AMD Updates P-State "Guided Autonomous Mode" Support For Linux

Written by Michael Larabel in AMD on 13 January 2023 at 06:31 AM EST. 10 Comments
Back in December AMD posted P-State Linux driver patches for implementing a "Guided Autononmous Mode" of operation to complement the existing passive mode used by the amd_pstate driver and the pending fully-autonomous/EPP mode that has seen many patch revisions in recent months. While much of AMD's engineering focus has been on getting the P-State EPP code upstreamed, out today is the second iteration of that Guided Autonomous Mode support.

The AMD Guided Autonomous Mode support was summed up as: "OS scaling governor specifies min and max frequencies/ performance levels through `Minimum Performance` and `Maximum Performance` register, and PMFW can autonomously select an operating frequency in this range." Benchmarks posted by AMD with the Guided Autonomous Mode patches showed it performing well with the AMD 4th Gen EPYC "Genoa" processors and better than the default passive mode or using the generic ACPI CPUFreq driver.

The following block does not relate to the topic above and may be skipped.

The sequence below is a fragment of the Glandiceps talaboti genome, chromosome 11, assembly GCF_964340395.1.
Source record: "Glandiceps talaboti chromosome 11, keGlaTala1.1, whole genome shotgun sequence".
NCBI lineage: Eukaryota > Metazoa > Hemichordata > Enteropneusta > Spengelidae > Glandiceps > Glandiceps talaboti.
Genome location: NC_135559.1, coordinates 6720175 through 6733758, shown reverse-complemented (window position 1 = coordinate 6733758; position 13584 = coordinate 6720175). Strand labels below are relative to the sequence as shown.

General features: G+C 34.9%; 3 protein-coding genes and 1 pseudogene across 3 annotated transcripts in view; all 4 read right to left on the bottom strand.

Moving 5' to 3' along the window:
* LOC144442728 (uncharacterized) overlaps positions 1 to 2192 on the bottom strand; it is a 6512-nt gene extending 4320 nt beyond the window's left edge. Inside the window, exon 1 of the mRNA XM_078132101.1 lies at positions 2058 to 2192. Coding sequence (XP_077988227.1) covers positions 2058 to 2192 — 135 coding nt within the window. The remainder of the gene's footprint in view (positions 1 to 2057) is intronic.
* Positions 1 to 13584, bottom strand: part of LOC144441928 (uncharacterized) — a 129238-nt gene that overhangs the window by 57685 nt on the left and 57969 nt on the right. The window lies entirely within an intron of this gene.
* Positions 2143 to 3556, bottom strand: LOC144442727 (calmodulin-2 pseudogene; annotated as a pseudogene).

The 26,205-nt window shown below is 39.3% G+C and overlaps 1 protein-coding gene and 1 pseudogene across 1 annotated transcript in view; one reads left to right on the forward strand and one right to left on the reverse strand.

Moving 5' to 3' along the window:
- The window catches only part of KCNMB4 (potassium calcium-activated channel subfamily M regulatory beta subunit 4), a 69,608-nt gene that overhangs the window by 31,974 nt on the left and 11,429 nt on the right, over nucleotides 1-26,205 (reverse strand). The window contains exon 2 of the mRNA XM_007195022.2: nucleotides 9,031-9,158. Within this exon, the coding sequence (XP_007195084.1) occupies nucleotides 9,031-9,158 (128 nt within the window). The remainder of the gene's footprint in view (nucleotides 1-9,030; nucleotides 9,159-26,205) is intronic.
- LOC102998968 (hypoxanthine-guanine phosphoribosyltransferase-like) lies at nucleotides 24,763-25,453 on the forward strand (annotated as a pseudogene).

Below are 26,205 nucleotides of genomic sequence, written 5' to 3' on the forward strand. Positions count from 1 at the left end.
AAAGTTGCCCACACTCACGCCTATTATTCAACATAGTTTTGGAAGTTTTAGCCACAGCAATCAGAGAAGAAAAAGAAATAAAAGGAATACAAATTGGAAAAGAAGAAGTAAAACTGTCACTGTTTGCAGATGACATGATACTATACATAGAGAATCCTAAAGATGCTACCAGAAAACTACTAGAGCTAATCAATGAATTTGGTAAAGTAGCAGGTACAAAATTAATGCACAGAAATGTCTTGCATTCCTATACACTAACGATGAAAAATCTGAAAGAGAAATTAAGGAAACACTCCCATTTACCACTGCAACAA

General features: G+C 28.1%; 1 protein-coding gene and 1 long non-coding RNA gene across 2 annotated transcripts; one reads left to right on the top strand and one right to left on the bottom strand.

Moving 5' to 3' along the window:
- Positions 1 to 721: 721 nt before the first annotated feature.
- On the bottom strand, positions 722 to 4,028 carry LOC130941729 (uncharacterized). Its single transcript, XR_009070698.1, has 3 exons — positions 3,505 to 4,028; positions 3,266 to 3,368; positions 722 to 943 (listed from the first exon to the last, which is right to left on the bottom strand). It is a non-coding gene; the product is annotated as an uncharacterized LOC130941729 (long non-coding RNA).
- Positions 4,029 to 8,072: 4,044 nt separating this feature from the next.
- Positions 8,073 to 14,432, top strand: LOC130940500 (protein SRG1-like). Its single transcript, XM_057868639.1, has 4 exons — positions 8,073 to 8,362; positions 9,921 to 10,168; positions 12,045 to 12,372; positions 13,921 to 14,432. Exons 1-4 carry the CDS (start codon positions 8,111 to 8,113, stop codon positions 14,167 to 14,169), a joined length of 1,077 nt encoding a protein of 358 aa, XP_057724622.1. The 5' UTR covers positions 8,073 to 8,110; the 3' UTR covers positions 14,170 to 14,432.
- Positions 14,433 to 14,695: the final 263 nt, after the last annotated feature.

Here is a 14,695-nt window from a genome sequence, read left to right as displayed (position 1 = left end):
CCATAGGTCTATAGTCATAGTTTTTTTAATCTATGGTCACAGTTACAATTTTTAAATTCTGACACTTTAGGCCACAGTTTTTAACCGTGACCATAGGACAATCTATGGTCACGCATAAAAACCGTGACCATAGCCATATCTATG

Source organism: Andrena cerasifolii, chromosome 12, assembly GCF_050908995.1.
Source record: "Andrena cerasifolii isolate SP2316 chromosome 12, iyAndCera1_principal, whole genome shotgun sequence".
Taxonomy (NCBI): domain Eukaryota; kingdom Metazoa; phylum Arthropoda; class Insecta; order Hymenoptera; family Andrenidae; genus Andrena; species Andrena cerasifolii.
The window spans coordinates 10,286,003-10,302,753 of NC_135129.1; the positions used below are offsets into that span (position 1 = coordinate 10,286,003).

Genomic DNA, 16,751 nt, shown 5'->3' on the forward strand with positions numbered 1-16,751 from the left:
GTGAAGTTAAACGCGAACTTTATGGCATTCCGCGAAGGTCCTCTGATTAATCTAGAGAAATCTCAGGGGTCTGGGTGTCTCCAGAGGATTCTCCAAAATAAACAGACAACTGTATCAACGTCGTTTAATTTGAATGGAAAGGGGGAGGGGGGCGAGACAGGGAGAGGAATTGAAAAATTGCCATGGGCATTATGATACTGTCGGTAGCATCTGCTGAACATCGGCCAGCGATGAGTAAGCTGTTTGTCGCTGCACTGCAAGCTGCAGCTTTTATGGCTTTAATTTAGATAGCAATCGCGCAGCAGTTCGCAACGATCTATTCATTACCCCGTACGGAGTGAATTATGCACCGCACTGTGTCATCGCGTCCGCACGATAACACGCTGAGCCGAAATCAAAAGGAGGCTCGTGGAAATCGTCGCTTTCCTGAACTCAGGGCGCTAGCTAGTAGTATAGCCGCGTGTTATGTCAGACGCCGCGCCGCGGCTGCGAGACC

While AMD has been working to get P-State EPP support upstreamed for Linux 6.3, the Guided Autonomous Mode patches were updated today and it's looking like they too could possibly follow suit into the next kernel version. The v2 patches don't have much in the way of changes besides fixing an issue with shared memory systems and then re-basing this code atop the latest EPP driver patches.

The v2 patches can be found on the mailing list for testing and hopefully this Guided Autonomous Mode and EPP work will both be ready in time for next month's Linux 6.3 cycle. Stay tuned and once this work is on approach for landing I'll be around with some fresh Linux power/performance benchmarks for both EPYC and Ryzen processors.
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Michael Larabel is the principal author of and founded the site in 2004 with a focus on enriching the Linux hardware experience. Michael has written more than 20,000 articles covering the state of Linux hardware support, Linux performance, graphics drivers, and other topics. Michael is also the lead developer of the Phoronix Test Suite, Phoromatic, and automated benchmarking software. He can be followed via Twitter, LinkedIn, or contacted via

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